Prescribing and the environment



by Dr Rupert Payne, Consultant Senior Lecturer in Primary Health Care, Centre for Academic Primary Care, University of Bristol

Boots pharmacies made the mainstream news headlines in May this year when it became apparent that some prescriptions which were being prepared using an automated centralised system were being distributed using plastic bags. Lloyds pharmacies have a similar process in place.

The argument is that the centralised assembly process is more efficient and safer than the old-fashioned local approach which used paper bags. The bags can be recycled but, as many of us know, that isn’t necessarily straightforward. Given the backlash against plastic that has been seen recently, and particularly given the fact that pharmacies have always been well known for using paper bags, it is unsurprising that this change has been received negatively by consumers.

But the impact of prescribing on the environment is not just limited to plastic bags. Take blister packs for example, most of which are made of plastic and aluminium foil. Recycling composite waste is notoriously tricky, and given it contributes a relatively low amount to total waste, it is difficult to develop an economical means of doing this.

Aside from plastics, another concern is pharmaceuticals finding their way into water supplies. This may be as a result of manufacturing effluent, agricultural run-off, and inappropriate drug disposal. A review by the World Health Organization in 2012 founds trace concentrations of pharmaceuticals to be present in various water sources, albeit at levels unlikely to cause harm to human health. Having said that, there are concerns around poor manufacturing practices, particularly of some generics, with contamination of water with antimicrobials in India found to be associated with development of antibiotic resistant bacteria.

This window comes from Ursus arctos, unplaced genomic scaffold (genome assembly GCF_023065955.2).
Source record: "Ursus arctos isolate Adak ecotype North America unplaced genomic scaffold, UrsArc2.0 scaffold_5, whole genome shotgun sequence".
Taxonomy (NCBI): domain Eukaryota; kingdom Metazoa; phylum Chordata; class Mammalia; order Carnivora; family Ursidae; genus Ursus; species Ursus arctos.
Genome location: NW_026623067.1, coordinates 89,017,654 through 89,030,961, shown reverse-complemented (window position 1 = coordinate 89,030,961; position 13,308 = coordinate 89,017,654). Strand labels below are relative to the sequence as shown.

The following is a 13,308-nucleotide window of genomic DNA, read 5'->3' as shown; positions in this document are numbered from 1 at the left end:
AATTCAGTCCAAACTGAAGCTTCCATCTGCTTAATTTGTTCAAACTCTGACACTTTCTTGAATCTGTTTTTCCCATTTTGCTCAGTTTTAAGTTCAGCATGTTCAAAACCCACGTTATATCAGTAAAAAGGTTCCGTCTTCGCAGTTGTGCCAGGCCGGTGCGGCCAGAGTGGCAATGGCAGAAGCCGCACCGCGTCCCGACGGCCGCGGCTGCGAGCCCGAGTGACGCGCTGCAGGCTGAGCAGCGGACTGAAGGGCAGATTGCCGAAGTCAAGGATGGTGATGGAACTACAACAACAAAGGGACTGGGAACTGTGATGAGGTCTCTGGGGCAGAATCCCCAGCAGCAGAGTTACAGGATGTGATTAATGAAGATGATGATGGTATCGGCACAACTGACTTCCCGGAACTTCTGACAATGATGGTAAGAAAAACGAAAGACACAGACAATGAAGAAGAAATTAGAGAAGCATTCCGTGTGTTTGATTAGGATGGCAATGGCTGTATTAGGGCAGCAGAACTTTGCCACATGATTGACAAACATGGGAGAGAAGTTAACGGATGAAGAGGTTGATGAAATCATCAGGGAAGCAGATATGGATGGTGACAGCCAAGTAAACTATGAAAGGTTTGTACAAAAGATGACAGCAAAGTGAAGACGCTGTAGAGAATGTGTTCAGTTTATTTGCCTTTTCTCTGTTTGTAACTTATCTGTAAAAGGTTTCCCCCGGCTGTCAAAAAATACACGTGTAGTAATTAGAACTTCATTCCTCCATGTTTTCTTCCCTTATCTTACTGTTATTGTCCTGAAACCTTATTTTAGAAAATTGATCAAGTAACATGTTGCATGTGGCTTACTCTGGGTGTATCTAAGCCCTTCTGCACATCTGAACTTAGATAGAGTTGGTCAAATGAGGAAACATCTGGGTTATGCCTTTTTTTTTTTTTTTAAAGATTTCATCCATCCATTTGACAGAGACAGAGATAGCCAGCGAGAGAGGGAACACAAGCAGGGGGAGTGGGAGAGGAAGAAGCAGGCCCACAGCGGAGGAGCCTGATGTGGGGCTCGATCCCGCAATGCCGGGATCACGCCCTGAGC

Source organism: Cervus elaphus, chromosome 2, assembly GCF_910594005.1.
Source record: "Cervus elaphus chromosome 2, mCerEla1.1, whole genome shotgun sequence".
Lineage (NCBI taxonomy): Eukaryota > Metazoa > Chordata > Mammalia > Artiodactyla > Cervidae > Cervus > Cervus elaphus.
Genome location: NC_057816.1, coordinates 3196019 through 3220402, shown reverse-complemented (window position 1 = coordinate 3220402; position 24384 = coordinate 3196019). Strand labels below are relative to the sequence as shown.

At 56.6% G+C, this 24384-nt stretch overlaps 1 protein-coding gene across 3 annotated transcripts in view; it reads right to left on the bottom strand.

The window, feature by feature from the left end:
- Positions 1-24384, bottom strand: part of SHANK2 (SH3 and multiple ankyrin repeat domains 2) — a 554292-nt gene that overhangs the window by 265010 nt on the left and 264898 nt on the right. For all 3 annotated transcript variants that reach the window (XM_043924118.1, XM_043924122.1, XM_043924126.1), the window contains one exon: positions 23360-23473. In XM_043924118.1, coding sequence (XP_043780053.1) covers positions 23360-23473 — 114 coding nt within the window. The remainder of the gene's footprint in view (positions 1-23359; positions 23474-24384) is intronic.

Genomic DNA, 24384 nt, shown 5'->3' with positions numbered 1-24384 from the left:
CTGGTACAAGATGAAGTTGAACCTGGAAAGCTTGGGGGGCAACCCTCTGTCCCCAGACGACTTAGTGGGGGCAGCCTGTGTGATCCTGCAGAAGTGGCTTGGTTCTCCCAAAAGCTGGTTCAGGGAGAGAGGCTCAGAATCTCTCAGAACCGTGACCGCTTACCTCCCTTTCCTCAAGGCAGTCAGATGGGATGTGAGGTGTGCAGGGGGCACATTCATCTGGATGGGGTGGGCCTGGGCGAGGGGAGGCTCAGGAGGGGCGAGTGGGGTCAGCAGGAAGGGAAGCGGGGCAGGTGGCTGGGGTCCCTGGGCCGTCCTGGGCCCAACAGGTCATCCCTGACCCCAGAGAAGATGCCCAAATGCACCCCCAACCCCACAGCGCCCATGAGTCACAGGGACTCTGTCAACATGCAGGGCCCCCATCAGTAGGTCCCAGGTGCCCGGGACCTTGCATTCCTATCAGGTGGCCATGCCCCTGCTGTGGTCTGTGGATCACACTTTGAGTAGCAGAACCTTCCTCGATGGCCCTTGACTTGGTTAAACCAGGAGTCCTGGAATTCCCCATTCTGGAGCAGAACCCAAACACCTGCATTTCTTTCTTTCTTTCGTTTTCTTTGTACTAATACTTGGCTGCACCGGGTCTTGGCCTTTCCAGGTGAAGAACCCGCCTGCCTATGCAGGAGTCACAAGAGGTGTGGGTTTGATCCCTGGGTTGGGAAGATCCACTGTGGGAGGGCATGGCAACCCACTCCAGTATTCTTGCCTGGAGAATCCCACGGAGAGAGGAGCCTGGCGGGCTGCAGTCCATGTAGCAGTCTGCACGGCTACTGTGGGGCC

Finally, there is the considerable carbon footprint of the pharmaceutical industry, with a recent paper by Balkhir and Elmeligi noting that this has received little attention in the past. There remains considerable variation across the industry and, although emissions are generally decreasing in most major companies, this too is variable, and emissions remain over half-as-great again as for the automotive industry.

The impact of the wider supply chain also needs to be considered. Our aging population and the growing pharmaceutical sector will make these issues increasingly challenging to deal with. Nevertheless, there is some room for optimism, with a 2015 report estimating a reduction of over a third in the contribution of pharmaceuticals to the NHS carbon footprint since 2007, accounting for 15% of total emissions.

Climate change and environmental issues are considered one of the greatest threats to human health and well-being. This includes the risks of infectious diseases, exposure to thermal extremes, contamination of fresh-water supplies, biodiversity loss, and negative impacts on food production. It is essential that the production, delivery and use of the medicines we prescribe to prevent and alleviate disease in the shorter term, do not negatively impact on the health of society more widely in decades to come.

This post is based on an editorial originally published in Prescriber (pp4, Volume 30, Issue 6, June 2019], with permission.

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